Thursday, May 28, 2009
This morning I had a similar experience, although to my knowledge it was under the influence of no prospective mother-in-laws. When I woke up this morning, I noticed that there was not a pea, but a pea sized pebble between me and my mattress. I had slept all night, none-the-wiser, even though there was nothing between myself and my pea the the pyjamas I was wearing. If a true princess loses a night of sleep because of a pea under ten mattresses... what does that make me?
Tuesday, May 26, 2009
As some of you know, the filling that once had a place in one of my rear molars departed some months ago, and it has been a little while that I've been dealing with quite a large hole in the back of my mouth! Since coming to Korea I had either been unable to, or too busy to find a dentist but I went on Monday and everything is all fixed up!
The dentist's office is really nice, and the people there all seem to speak a little bit of English, which is great. I'm really lucky to have found such a good dentist.
Going to the dentist in Korea, or to any doctor for that matter can be quiet interesting though... more information to come...
UPDATE: (May29) Directly from the dentist's office. I feel like I must be an important person, giving vital information about an important event, seeing as I am live-blogging my trip to the dentist's office! Alas, it is still only a dentist visit. Today I am getting a porcelain crown on the tooth where the gaping hole once was. They have to tweak something which should take 1/2 hour or so, and I'm cooling my heals in the waiting room until the crown is ready. I'm pretty excited to have a fully functioning tooth in my mouth, seeing as it's been so long.
The waiting room here is pretty snazzy for a waiting room, but I'm not surprised. Korea is very big on outward appearances, and the waiting room/reception area is the first impression you get of any doctor or dentist, so I can see how that would be especially important in Korea. It's a pretty big room with a really nice couch and elaborate fish tank on one side, then the desk area in the middle and on the other side of the room there are some chairs and even three courtesy computers so you can do what you have to do while you wait. I guess that's no surprise either seeing as Korean always seem to be working, but its awfully convenient. And of course it's the reason that I'm able to live blog to you right now! Whoo hoo!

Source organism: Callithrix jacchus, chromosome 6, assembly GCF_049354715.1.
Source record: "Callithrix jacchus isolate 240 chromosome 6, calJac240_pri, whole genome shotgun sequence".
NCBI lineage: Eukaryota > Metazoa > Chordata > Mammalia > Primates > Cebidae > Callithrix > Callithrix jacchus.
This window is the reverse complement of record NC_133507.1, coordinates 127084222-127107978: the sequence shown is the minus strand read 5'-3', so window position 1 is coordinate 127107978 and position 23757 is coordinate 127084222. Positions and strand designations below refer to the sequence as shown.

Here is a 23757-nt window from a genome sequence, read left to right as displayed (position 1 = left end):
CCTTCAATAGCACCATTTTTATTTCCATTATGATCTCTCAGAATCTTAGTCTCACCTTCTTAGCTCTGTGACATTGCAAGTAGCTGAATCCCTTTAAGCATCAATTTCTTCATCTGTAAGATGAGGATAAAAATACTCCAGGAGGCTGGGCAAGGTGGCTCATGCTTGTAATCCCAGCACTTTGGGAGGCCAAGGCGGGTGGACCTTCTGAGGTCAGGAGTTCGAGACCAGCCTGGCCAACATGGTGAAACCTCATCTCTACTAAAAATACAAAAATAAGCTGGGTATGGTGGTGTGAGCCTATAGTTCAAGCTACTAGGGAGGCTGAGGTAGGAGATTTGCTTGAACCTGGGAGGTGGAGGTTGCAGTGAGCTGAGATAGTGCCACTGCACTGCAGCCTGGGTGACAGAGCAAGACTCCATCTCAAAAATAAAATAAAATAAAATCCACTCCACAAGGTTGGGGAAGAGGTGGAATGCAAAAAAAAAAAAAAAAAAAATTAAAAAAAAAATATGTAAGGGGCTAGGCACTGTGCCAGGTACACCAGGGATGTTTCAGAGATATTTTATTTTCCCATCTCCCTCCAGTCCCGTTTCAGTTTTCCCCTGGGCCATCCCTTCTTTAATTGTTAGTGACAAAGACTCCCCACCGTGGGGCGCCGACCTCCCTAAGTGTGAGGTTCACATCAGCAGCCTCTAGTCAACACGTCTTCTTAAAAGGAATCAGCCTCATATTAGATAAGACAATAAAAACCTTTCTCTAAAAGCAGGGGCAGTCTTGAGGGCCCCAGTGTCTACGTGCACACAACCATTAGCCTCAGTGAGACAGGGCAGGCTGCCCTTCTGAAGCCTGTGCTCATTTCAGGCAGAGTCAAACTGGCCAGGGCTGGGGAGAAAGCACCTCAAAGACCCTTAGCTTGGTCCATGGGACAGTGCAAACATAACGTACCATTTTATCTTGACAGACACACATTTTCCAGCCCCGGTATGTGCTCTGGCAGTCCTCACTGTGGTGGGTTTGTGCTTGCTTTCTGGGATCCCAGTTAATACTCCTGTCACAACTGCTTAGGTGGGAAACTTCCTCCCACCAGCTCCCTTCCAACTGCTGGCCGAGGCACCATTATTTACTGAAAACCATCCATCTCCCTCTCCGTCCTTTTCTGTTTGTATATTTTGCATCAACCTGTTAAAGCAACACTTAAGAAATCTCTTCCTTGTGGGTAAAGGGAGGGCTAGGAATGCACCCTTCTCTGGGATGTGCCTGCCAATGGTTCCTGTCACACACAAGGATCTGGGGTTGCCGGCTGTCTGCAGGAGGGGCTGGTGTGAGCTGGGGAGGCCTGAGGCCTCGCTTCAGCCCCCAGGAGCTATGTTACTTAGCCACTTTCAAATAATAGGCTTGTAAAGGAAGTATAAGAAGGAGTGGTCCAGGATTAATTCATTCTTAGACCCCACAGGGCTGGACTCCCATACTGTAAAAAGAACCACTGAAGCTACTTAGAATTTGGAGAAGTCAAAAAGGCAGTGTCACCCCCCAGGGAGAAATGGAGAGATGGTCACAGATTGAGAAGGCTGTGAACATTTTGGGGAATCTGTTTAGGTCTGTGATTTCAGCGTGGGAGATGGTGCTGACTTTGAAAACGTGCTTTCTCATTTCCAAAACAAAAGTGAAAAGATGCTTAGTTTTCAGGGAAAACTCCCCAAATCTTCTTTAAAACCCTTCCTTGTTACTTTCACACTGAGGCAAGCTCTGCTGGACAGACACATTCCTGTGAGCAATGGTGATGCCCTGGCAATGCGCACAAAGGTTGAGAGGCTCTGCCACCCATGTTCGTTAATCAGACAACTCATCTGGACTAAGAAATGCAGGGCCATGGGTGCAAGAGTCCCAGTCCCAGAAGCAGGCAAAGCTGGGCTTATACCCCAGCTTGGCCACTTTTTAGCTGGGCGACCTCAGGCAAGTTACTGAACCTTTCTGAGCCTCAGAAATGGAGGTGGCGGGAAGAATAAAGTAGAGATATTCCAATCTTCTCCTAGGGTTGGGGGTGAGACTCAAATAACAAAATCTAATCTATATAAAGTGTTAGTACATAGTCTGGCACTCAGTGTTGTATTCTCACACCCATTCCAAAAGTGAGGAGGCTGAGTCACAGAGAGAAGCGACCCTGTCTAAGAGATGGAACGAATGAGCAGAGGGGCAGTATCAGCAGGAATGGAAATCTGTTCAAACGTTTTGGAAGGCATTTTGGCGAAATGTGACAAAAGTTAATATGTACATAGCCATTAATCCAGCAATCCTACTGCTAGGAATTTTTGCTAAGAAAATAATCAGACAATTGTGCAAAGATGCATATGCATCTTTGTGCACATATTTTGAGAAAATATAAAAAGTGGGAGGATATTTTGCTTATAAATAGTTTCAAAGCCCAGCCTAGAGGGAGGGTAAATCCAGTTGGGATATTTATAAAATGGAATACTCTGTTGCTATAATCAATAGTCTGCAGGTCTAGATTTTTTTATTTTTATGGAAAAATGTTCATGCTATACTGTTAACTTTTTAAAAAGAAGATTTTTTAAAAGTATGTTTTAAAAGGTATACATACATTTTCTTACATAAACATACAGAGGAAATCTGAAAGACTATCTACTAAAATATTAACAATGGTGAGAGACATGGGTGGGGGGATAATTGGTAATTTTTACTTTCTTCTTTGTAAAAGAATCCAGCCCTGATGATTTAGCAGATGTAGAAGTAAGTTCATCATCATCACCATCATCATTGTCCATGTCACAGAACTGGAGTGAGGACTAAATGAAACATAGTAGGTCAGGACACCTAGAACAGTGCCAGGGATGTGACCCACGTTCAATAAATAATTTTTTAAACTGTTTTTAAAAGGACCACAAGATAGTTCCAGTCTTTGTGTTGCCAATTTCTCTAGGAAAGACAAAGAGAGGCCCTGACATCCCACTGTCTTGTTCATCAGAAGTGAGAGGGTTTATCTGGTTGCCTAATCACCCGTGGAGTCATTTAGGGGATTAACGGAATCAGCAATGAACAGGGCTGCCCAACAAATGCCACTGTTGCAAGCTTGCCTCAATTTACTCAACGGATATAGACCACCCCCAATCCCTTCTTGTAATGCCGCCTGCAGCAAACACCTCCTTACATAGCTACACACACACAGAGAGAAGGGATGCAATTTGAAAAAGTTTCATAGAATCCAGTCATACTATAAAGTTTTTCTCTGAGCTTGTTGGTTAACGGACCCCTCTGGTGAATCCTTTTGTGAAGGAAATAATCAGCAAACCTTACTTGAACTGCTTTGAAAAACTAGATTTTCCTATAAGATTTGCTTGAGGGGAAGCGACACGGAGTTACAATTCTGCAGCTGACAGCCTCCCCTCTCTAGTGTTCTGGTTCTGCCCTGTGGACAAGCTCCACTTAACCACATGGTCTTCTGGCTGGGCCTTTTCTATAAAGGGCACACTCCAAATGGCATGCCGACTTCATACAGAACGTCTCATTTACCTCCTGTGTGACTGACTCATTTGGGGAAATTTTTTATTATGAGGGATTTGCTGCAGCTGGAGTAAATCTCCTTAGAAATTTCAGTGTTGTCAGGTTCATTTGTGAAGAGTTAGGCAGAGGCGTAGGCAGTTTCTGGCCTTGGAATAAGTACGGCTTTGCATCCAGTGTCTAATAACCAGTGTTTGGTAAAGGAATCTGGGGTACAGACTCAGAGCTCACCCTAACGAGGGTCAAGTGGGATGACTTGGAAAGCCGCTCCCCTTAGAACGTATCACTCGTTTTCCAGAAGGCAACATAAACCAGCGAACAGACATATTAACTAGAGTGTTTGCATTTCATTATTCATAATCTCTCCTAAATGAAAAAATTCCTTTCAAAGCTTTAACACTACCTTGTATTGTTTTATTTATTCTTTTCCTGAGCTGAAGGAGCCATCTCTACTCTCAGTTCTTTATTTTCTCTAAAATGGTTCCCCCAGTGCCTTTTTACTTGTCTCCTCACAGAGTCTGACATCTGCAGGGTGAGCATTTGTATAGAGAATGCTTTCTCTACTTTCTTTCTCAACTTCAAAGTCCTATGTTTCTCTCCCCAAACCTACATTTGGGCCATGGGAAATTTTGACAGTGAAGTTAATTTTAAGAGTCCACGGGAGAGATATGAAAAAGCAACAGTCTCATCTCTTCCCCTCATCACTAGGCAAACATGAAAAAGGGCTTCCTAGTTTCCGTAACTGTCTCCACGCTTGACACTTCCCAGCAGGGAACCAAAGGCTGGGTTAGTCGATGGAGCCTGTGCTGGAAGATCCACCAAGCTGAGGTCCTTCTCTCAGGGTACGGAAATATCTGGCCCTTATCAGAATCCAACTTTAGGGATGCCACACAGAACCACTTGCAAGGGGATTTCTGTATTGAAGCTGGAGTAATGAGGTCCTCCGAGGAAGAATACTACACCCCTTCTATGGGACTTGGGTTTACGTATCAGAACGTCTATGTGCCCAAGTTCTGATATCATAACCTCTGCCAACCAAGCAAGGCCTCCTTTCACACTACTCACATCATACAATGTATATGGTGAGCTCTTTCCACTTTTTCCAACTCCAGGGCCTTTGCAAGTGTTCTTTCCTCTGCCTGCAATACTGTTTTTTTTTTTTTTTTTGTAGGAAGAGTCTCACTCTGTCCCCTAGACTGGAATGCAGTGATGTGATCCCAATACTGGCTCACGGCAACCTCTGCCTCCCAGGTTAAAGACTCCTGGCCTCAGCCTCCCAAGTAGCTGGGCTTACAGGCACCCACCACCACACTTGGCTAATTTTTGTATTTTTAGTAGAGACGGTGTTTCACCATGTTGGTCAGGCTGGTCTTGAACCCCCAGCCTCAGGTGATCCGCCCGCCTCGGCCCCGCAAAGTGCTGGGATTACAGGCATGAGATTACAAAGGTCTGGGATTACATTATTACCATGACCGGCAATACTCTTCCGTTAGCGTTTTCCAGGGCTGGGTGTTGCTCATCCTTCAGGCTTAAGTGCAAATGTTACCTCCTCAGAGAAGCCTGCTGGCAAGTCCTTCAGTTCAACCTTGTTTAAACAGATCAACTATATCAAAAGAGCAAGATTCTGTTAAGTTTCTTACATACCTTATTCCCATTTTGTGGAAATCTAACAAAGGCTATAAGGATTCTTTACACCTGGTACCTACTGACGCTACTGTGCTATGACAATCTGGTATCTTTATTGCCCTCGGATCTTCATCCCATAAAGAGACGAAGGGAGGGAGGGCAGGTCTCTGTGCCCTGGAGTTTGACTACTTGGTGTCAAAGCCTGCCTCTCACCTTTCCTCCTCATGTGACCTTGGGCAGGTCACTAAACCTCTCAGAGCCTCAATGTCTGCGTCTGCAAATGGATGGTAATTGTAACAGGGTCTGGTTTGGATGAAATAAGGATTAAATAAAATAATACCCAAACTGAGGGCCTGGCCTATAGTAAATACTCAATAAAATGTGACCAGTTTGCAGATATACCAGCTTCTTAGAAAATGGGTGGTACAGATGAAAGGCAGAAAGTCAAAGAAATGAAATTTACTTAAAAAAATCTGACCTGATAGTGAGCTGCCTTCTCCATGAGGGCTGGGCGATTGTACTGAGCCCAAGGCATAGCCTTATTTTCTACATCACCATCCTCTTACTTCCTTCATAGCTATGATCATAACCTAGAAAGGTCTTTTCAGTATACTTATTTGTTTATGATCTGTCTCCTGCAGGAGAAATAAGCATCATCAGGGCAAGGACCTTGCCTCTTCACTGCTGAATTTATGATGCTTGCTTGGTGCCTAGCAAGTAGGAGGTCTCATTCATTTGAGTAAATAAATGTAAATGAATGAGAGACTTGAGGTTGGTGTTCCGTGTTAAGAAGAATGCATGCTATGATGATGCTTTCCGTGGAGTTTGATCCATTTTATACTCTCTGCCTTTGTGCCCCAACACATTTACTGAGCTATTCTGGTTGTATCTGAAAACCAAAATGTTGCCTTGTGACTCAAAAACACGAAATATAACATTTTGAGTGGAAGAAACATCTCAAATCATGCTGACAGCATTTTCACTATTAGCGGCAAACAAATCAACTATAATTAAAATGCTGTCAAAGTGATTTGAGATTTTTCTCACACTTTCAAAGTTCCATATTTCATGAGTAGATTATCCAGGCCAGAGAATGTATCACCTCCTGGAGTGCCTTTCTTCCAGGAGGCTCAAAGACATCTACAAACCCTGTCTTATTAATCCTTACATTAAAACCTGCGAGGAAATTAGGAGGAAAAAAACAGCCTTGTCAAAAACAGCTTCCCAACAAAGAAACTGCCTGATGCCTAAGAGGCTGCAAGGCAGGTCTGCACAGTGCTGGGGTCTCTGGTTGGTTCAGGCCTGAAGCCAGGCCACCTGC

In other dental news I have two more cavities! Yikes! One I knew that I had, and its pretty little, but the other one was hiding itself very well, and I had no idea it was there until I came to the dentist for the first time last week. Fortunately its tiny, and barely a cavity at all, but I'm still glad to know about it now so I can nip it in the bud.
My dentist is pretty great. His name is Dr. Kim and he really seems to know what he's up to. The funny this is, that there are five dentists here and they all have the last name Kim.
"So Laura, did you see Dr. Kim today, or did you see Dr. Kim?"
Hahaha... I'm soooo hilarious. Kim is such a common name in Korea that none of the doctors here are even related, they just all have the same name. It is easily one of the most common names in Korea along with Lee and Park. More common than any name I can think of at home even comes close to. In each of my classes of 10 students I have at least one Kim, often two or more. It's amazing.
Wednesday, May 20, 2009
Mandu are a Korean dish that I have really fallen in love with since I arrived in Korea. They are a filled dumpling which are delicious, healthful (depending on how you cook them) and have I mentioned... delicious? Common fillings include meat, veggies, kimchi and noodles.
Mandu are very difficult to make by hand so I buy frozen ones at the local grocery store, but once they are made they are quite easy to prepare. There are one of two ways that you can do this. The first, and healthiest way is by steaming them, in which case they look like this:
The second, and most delicious, although much less healthy way is to fry them in a pan with oil, this makes them a little more crispy, which I really enjoy. They look like this:
There are also different shapes of mandu, and of course different possible delicious fillings that can go inside the shell. My favourite type of filling is kimchi, which is a sure sign that I've already been living in Korea a little too long! haha
On a side note, you will be happy to know that the turtle is no longer nameless. This post is dedicated to him, as this delicious Korean dish is his namesake. I am proud to announce the turtle's new name: Mandu